Generally speaking, like anything we insure, those who invest in their cyber resilience — such as with cyber insurance -- can more often than not prove they are better off on the cybersecurity spectrum.

Having a standalone cyber insurance policy provides buyers with additional protection against unknown cyber risks. That being said, the acquiring company should understand the policies that have been put in place first, to best understand coverages.

Review of Remote Architecture

When COVID-19 pushed many businesses to a remote nature, many IT teams implemented remote technology at record speed to stay operational. But did they have cybersecurity in mind? With new terms like "Zoom Bombing” (though now addressed) making the rounds in the first few months of COVID, it’s important to look at how a company’s remote architecture has been set up.

With a potential second wave of remote work upon us, one that may look a bit more permanent, an assessment needs to be done on what IT leadership teams are doing to implement this remote environment. Is it a completely modern architecture, or did they put a bandage on a legacy architecture, just to keep business going as the shift happened? Depending on the approach taken, a baseline risk based assessment needs to be done. Normally this risk assessment would not be done in such an ad hoc mode. In the current climate, IT is under pressure to roll out new services to support the shift in business required to keep things operating smoothly. On one hand, if you are moving to a wholly new architecture as a more permanent move, then a risk assessment would make sense against the new architecture. This process is well defined and new controls would be designed. In the case where temporary adjustments are made, this represents the biggest risk. Technologies implemented at speed to support temporary changes in services or architecture are generally not deployed with security in mind. These services have also not undergone a risk assessment and there is a good chance the organization has not implemented controls to help mitigate any risk associated with the new technology or service.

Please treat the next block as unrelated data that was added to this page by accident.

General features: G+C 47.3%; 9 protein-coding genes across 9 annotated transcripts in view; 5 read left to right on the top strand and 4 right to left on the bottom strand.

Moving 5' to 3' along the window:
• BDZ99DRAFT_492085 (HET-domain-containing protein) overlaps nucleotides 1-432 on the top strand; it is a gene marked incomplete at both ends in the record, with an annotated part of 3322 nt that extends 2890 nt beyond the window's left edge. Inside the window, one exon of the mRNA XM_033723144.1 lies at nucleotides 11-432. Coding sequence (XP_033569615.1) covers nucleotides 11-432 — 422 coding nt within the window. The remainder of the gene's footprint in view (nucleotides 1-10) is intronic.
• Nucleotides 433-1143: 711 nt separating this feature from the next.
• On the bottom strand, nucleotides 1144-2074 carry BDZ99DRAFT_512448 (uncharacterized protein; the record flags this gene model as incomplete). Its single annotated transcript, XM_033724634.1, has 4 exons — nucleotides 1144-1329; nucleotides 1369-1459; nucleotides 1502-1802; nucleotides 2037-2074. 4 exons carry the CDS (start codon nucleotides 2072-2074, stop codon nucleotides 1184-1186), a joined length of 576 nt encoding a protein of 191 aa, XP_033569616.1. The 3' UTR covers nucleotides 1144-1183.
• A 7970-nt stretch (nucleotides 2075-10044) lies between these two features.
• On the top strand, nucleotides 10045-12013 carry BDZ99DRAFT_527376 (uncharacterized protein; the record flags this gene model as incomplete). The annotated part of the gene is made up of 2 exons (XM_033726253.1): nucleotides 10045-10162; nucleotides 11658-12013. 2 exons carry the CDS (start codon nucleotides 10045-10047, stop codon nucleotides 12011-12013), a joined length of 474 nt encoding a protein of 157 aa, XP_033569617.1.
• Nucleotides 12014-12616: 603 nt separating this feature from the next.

The diaspora of remote workers is changing the architecture of IT as we know it, and as companies adopt cloud technologies to boost remote work, the manner in which it is implemented needs to be a key focus. If there are signs the remote architecture is lagging in cybersecurity, I’d be 100% wary of connecting the networks between companies.

By Brandon Hoffman, CISO, Netenrich